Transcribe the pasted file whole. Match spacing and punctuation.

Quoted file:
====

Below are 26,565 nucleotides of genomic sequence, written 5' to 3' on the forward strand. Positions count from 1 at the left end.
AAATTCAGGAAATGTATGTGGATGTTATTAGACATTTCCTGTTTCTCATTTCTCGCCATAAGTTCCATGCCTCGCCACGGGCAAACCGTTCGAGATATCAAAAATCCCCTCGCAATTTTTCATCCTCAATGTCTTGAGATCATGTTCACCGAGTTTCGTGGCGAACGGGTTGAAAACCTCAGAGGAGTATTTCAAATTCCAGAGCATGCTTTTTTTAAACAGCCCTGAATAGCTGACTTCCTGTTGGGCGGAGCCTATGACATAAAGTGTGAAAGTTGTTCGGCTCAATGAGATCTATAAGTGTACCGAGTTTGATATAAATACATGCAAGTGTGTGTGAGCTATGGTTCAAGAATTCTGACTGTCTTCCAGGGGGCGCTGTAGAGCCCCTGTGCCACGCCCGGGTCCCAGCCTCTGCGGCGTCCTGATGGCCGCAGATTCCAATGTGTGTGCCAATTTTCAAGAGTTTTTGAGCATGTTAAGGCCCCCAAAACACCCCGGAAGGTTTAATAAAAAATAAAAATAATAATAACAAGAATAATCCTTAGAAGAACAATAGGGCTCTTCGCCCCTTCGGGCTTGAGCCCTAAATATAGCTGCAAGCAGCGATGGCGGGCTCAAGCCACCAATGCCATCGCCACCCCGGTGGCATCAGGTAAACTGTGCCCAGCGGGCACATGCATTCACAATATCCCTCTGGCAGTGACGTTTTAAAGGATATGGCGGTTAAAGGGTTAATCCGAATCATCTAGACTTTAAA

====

Below are 26,565 nucleotides of genomic sequence, written 5' to 3' on the forward strand. Positions count from 1 at the left end.
AAATTCAGGAAATGTATGTGGATGTTATTAGACATTTCCTGTTTCTCATTTCTCGCCATAAGTTCCATGCCTCGCCACGGGCAAACCGTTCGAGATATCAAAAATCCCCTCGCAATTTTTCATCCTCAATGTCTTGAGATCATGTTCACCGAGTTTCGTGGCGAACGGGTTGAAAACCTCAGAGGAGTATTTCAAATTCCAGAGCATGCTTTTTTTAAACAGCCCTGAATAGCTGACTTCCTGTTGGGCGGAGCCTATGACATAAAGTGTGAAAGTTGTTCGGCTCAATGAGATCTATAAGTGTACCGAGTTTGATATAAATACATGCAAGTGTGTGTGAGCTATGGTTCAAGAATTCTGACTGTCTTCCAGGGGGCGCTGTAGAGCCCCTGTGCCACGCCCGGGTCCCAGCCTCTGCGGCGTCCTGATGGCCGCAGATTCCAATGTGTGTGCCAATTTTCAAGAGTTTTTGAGCATGTTAAGGCCCCCAAAACACCCCGGAAGGTTTAATAAAAAATAAAAATAATAATAACAAGAATAATCCTTAGAAGAACAATAGGGCTCTTCGCCCCTTCGGGCTTGAGCCCTAAATATAGCTGCAAGCAGCGATGGCGGGCTCAAGCCACCAATGCCATCGCCACCCCGGTGGCATCAGGTAAACTGTGCCCAGCGGGCACATGCATTCACAATATCCCTCTGGCAGTGACGTTTTAAAGGATATGGCGGTTAAAGGGTTAATCCGAATCATCTAGACTTTAAA